250 and 350 matrices. We also supply an identity matrix which gives a score of
1.0 to two identical amino acids and a score of zero otherwise. This matrix is
not very useful. Alternatively, you can read in your own (just one matrix, not
a series). Default value: b

**-usermamatrix** *variable*

**-dnamatrix** *list*

This gives a menu where a single matrix (not a series)
can be selected. Default value: i

**-umamatrix** *variable*

**-mamatrixfile** *infile*

## Slow align options¶

**-pwgapopen** *float*
The penalty for opening a gap in the pairwise alignments.
Default value: 10.0

**-pwgapextend** *float*

The penalty for extending a gap by 1 residue in the
pairwise alignments. Default value: 0.1

## Fast align options¶

**-ktup** *integer*
This is the size of exactly matching fragment that is
used. INCREASE for speed (max= 2 for proteins; 4 for DNA), DECREASE for
sensitivity. For longer sequences (e.g. >1000 residues) you may need to
increase the default. Default value: @($(acdprotein)?1:2)

**-gapw** *integer*

This is a penalty for each gap in the fast alignments. It
has little affect on the speed or sensitivity except for extreme values.
Default value: @($(acdprotein)?3:5)

**-topdiags** *integer*

The number of k-tuple matches on each diagonal (in an
imaginary dot-matrix plot) is calculated. Only the best ones (with most
matches) are used in the alignment. This parameter specifies how many.
Decrease for speed; increase for sensitivity. Default value:
@($(acdprotein)?5:4)

**-window** *integer*

This is the number of diagonals around each of the 'best'
diagonals that will be used. Decrease for speed; increase for sensitivity.
Default value: @($(acdprotein)?5:4)

**-nopercent** *boolean*

Default value: N

## Gap options¶

**-gapopen** *float*
The penalty for opening a gap in the alignment.
Increasing the gap opening penalty will make gaps less frequent. Default
value: 10.0

**-gapextend** *float*

The penalty for extending a gap by 1 residue. Increasing
the gap extension penalty will make gaps shorter. Terminal gaps are not
penalised. Default value: 5.0

**-endgaps** *boolean*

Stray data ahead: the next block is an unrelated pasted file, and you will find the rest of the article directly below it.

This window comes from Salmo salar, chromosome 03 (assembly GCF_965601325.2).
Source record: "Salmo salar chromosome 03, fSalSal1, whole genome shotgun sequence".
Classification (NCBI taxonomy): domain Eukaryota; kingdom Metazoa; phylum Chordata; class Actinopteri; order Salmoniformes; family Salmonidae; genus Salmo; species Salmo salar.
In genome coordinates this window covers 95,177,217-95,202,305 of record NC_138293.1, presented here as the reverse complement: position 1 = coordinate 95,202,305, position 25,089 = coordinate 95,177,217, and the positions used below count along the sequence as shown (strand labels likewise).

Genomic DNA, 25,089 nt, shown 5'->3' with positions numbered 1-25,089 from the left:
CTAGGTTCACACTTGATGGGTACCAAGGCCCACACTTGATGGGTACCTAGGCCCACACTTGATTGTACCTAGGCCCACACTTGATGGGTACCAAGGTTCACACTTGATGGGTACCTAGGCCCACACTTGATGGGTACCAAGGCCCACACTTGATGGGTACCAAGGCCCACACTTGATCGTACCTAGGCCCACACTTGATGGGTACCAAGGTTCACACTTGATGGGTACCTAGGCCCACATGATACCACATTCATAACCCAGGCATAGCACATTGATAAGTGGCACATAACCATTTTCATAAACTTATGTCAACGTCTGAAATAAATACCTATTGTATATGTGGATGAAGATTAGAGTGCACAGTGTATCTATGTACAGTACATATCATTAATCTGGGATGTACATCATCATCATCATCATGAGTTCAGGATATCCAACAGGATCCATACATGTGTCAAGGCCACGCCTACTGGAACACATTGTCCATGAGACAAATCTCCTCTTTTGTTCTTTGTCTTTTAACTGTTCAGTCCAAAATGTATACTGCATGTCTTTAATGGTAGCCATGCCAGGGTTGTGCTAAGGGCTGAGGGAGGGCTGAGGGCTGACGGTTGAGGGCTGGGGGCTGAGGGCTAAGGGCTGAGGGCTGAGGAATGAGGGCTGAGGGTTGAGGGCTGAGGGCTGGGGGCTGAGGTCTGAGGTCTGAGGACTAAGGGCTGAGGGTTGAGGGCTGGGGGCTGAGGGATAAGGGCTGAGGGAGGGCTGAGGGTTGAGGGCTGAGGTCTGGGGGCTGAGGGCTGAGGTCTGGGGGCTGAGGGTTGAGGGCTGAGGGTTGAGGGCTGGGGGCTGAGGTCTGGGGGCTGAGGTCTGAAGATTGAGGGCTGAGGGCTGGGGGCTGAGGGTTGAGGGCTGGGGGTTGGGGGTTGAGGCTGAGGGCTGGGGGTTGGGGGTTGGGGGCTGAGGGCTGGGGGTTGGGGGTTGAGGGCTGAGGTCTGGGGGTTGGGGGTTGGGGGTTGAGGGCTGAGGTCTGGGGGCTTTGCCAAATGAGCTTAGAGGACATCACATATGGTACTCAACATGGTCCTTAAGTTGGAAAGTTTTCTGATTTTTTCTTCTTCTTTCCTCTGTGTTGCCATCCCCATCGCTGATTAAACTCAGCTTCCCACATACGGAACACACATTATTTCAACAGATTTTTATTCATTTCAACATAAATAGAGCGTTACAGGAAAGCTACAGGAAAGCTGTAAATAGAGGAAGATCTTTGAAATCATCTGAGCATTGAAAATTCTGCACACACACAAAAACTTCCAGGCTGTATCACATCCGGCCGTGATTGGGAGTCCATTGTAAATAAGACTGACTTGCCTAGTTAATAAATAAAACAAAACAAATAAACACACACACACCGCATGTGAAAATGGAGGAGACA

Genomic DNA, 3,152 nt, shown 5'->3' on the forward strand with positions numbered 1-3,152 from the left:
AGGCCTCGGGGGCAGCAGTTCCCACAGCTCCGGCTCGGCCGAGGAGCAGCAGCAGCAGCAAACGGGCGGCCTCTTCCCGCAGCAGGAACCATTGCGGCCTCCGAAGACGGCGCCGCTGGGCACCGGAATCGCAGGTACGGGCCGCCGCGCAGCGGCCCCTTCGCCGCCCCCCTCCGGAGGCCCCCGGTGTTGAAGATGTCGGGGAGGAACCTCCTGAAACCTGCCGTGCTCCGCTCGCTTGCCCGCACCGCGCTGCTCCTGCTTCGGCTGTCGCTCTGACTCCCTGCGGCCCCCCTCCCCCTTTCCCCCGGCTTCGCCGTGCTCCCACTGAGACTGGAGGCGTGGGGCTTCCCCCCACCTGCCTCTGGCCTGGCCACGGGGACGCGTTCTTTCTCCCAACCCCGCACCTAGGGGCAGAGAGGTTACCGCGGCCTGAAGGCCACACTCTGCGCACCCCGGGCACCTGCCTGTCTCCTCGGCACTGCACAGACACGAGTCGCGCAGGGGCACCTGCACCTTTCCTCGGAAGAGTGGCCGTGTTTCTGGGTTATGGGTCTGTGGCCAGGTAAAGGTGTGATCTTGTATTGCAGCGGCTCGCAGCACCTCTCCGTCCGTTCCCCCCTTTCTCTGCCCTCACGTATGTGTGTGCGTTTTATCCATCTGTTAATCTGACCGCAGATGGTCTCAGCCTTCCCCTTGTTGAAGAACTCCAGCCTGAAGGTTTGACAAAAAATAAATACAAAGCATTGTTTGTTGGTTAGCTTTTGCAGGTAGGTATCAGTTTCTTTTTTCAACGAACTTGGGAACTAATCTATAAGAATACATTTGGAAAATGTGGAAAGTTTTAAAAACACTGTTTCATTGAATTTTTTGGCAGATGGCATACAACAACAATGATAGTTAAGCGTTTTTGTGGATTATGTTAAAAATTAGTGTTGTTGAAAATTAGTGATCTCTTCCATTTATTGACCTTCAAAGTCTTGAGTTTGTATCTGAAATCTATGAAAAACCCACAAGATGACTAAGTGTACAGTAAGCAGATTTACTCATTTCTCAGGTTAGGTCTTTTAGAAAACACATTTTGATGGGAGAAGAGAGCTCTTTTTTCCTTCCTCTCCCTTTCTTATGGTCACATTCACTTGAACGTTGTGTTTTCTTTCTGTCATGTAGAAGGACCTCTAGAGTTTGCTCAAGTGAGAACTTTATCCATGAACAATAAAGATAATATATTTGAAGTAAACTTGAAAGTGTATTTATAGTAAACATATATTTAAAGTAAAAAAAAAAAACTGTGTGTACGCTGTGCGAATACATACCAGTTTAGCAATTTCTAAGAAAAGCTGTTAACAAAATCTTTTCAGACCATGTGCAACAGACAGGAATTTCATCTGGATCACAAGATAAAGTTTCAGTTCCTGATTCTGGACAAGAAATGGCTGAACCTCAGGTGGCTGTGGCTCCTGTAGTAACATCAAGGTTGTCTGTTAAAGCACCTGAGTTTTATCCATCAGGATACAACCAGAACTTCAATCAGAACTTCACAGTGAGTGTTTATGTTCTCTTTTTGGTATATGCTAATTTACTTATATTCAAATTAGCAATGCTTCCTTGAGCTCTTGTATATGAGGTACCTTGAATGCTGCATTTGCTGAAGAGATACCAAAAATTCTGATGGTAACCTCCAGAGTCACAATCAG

End gap separation: treats end gaps just like internal
gaps for the purposes of avoiding gaps that are too close (set by 'gap
separation distance'). If you turn this off, end gaps will be ignored for this
purpose. This is useful when you wish to align fragments where the end gaps
are not biologically meaningful. Default value: Y

**-gapdist** *integer*

Gap separation distance: tries to decrease the chances of
gaps being too close to each other. Gaps that are less than this distance
apart are penalised more than other gaps. This does not prevent close gaps; it
makes them less frequent, promoting a block-like appearance of the alignment.
Default value: 8

**-norgap** *boolean*

Residue specific penalties: amino acid specific gap
penalties that reduce or increase the gap opening penalties at each position
in the alignment or sequence. As an example, positions that are rich in
glycine are more likely to have an adjacent gap than positions that are rich
in valine. Default value: N

**-hgapres** *string*

This is a set of the residues 'considered' to be
hydrophilic. It is used when introducing Hydrophilic gap penalties. Default
value: GPSNDQEKR

**-nohgap** *boolean*

Hydrophilic gap penalties: used to increase the chances
of a gap within a run (5 or more residues) of hydrophilic amino acids; these
are likely to be loop or random coil regions where gaps are more common. The
residues that are 'considered' to be hydrophilic are set by '-hgapres'.
Default value: N

**-maxdiv** *integer*

This switch, delays the alignment of the most distantly
related sequences until after the most closely related sequences have been
aligned. The setting shows the percent identity level required to delay the
addition of a sequence; sequences that are less identical than this level to
any other sequences will be aligned later. Default value: 30

## Output section¶

**-outseq** *seqoutset*
**-dendoutfile** *outfile*